Easiest way to derive 5v from 12v DC

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ex-parrot's picture
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Easiest way to derive 5v from 12v DC

Hey everybody, glad to see Applefritter's back up and running Smile

I'm trying to figure out the easiest and/or most efficient way of deriving a 5 volt supply from the 12 volt supply present in a car. Normally I'd just use a simple 7805 circuit, but that's not going to cut it considering I want to power a Pentium 75 motherboard and HDD.

I suppose a switchmode PSU of some kind would be the best solution here, but that adds greatly to the complexity of getting it working.

I have also considered a simple potential divider using two resistors, but that might be tricky as the resistance of the load is relatively unknown here.

Any ideas, EE majors etc Wink ?

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i know this may sound craxy (

i know this may sound craxy (and it may not work). but try a high power car adapter. this will five you 5V and a hiugh current. mayb this will work, and it fits in a car easily

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I've seen DC-DC power supplie

I've seen DC-DC power supplies for PCs, specifically desinged for use in cars. Of course, they're ATX, so you'd need to use a little more recent of a motherboard, but that would be the simplest solution.

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ATX to AT converter... I am u

ATX to AT converter... I am uploading a very rough one in my pictures.

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You will also need a 12V regu

You will also need a 12V regulator also as a automotive power systems generally runs at 13.8 VDC. Automotive power systems are unstable and there is ALOT of line noise so you will need to filter the power also.

One I idea I had was taking a a ATX power supply. Find where the step down transformer is and place the input there. The couple out power supplies I look did not look feasible but I did not spend any time on it. So that might be worth looking into.

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Re: You will also need a 12V regu

redrouteone wrote:
You will also need a 12V regulator also as a automotive power systems generally runs at 13.8 VDC. Automotive power systems are unstable and there is ALOT of line noise so you will need to filter the power also.

One I idea I had was taking a a ATX power supply. Find where the step down transformer is and place the input there. The couple out power supplies I look did not look feasible but I did not spend any time on it. So that might be worth looking into.

That's an interesting idea. I'm also finding that the motherboard doesn't want to update its CMOS settings without the negative voltages connected, so I might be able to use this to generate the negative voltage as well.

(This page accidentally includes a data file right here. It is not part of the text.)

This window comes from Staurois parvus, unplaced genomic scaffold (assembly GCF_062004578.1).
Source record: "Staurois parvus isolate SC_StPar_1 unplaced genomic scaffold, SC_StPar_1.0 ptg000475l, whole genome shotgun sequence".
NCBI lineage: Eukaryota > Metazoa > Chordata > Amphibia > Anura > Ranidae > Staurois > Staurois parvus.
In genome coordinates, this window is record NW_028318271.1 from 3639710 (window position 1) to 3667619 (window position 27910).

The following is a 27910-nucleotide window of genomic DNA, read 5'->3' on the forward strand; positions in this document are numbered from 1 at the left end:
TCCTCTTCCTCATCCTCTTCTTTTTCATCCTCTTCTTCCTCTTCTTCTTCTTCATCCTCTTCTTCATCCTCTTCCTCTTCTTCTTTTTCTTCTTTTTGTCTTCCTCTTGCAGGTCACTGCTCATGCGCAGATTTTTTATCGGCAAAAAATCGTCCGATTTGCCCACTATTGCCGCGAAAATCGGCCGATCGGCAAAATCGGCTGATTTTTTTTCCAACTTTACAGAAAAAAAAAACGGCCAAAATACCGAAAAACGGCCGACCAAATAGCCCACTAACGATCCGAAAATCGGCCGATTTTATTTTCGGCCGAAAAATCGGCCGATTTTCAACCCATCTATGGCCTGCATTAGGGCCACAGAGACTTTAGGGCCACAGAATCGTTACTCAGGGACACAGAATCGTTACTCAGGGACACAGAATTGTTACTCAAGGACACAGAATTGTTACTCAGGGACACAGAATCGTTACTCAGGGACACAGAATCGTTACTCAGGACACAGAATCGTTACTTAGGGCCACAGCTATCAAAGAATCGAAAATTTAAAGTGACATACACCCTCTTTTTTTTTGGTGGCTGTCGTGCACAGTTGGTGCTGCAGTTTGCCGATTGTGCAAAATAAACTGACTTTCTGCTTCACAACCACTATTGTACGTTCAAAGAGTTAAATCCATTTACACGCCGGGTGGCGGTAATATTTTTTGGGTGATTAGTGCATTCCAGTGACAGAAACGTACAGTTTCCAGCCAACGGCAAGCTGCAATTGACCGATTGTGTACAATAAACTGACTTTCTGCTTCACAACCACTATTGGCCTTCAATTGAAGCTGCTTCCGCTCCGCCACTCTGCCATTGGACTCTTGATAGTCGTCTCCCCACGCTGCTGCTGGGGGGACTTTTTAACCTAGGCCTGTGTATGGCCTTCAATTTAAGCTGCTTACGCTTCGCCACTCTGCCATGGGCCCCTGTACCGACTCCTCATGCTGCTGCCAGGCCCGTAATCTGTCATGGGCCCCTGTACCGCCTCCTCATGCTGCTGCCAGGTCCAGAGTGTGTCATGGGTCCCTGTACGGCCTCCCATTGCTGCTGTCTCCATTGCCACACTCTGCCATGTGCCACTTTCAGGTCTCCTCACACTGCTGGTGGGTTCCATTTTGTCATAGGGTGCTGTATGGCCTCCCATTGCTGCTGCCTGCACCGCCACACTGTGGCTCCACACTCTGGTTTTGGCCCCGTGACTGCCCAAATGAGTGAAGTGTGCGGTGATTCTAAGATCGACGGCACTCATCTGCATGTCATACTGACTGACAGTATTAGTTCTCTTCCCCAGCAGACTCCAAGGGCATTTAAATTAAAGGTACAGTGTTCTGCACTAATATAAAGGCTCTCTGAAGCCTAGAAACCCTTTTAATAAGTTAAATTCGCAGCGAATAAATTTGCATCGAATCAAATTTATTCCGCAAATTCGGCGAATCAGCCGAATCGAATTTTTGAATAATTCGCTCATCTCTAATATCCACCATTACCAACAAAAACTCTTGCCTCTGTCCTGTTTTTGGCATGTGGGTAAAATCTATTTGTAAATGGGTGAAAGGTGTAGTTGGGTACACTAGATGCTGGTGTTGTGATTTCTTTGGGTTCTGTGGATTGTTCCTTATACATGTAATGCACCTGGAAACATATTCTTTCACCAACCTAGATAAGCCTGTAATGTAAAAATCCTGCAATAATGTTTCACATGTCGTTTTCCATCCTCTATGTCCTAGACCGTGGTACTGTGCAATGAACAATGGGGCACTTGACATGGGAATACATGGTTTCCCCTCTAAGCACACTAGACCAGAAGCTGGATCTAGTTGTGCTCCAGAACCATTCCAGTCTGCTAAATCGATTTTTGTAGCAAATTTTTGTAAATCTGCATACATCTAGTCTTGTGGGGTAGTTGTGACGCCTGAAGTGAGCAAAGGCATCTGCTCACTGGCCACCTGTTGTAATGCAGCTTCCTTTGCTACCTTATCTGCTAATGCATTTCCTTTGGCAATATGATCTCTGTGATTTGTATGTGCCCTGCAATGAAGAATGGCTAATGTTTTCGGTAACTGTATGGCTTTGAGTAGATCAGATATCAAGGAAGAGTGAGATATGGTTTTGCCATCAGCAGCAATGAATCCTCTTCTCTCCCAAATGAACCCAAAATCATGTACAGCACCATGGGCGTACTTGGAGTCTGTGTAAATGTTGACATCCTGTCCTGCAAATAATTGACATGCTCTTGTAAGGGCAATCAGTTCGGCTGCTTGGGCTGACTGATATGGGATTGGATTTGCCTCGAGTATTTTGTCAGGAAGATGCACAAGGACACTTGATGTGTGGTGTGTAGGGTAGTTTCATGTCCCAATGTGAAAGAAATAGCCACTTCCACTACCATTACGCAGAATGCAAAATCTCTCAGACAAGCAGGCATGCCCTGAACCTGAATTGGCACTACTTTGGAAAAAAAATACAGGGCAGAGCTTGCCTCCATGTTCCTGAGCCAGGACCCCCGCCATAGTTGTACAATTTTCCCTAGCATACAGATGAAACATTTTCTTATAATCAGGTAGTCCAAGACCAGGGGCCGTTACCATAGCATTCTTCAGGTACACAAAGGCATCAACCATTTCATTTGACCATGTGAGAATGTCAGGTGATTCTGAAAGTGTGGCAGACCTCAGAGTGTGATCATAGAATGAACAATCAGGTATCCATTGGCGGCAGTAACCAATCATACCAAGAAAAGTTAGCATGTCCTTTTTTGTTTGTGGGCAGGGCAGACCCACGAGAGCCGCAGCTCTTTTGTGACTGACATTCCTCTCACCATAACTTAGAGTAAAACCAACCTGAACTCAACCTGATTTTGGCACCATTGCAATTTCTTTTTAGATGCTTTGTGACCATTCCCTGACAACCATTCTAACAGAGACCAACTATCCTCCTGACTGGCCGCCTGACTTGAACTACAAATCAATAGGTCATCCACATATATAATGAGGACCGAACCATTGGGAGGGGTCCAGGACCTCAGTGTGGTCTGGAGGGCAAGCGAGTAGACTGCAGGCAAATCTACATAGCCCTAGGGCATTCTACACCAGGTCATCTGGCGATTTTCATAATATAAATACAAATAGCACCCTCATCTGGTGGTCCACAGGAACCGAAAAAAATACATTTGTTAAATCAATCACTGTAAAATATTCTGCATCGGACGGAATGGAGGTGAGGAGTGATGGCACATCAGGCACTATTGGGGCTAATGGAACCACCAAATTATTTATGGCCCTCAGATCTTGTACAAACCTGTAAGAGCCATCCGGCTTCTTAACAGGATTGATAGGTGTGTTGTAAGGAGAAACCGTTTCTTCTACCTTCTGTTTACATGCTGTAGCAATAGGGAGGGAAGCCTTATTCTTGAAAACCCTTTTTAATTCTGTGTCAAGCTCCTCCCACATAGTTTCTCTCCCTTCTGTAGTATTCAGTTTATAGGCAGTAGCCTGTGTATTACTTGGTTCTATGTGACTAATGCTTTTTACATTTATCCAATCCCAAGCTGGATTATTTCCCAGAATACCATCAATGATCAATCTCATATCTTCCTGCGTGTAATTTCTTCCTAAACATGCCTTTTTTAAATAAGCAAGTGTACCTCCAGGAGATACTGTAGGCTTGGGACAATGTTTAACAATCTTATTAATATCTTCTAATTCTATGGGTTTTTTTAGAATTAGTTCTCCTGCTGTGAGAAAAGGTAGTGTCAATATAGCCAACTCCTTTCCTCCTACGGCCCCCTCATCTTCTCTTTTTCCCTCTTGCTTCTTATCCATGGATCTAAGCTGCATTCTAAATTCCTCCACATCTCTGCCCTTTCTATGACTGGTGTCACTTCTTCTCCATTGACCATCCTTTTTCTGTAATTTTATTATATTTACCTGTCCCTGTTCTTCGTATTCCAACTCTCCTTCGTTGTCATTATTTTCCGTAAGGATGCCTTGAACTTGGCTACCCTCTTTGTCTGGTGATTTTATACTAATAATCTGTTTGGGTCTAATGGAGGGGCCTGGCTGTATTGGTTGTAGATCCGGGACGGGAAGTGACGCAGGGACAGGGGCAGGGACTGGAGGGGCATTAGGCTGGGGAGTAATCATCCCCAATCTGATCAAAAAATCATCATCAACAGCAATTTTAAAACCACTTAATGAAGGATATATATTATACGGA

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Vehicle PSU?

Surely a dedicated vehicle PSU would do what you are wanting:

http://www.mini-itx.com/store/?c=10#p1807

EDIT: I see URLs still don't auto link...

TOM

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in car pc, here i come!

yes! that's exactly what i was searching for ... about half a year ago!
ex-parrots post reminded me of that celeron box collecting dust under my desk. i wanted to put it in the car and use it as multimedia station, but gave up on that because i wasn't able to build a suitable psu.

finally, car pc, here i come!!!

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The main problem I have with

The main problem I have with those vehicle PSUs is the expense Smile

Anyhow.... the Pentium 75 I had in mind didn't want to run linux, boot FreeDOS or install BeOS, so I threw it off the balcony. Good fun.

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my main problem

my main problem is time. the celeron is still happily collecting dust. that may also be the only thing that stupid box is capable of. i had such a great idea for my car's interior, but as i'm working from 8am to mostly 8pm, monday to friday, and on weekend i'm most often drunk, there's actually no progress on this topic. i have already setup a copy of xp pro with an os x style dock and original tiger / panther icons, but that's it so far...

hm, time for some holiday...

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Re: Easiest way to derive 5v from 12v DC

Ex-parrot wrote:

I'm trying to figure out the easiest and/or most efficient way of deriving a 5 volt supply from the 12 volt supply present in a car.

When it comes to power supplies, "easiest" and "most efficient" are generally mutually exclusive terms. The easiest is to use a 3 pin linear regulator. These can get pretty hot though and waste a lot of power. The good news is, most have a very wide input voltage range.

If you plan on pulling 1 or more amps, I'd look into a switchmode regulator.

Also, car alternators make lots of nasty electrical noise so use extra filtering on your inputs.

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